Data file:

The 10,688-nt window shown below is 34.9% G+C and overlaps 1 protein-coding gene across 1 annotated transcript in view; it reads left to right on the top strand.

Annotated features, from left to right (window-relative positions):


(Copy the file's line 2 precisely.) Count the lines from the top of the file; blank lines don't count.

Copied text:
Annotated features, from left to right (window-relative positions):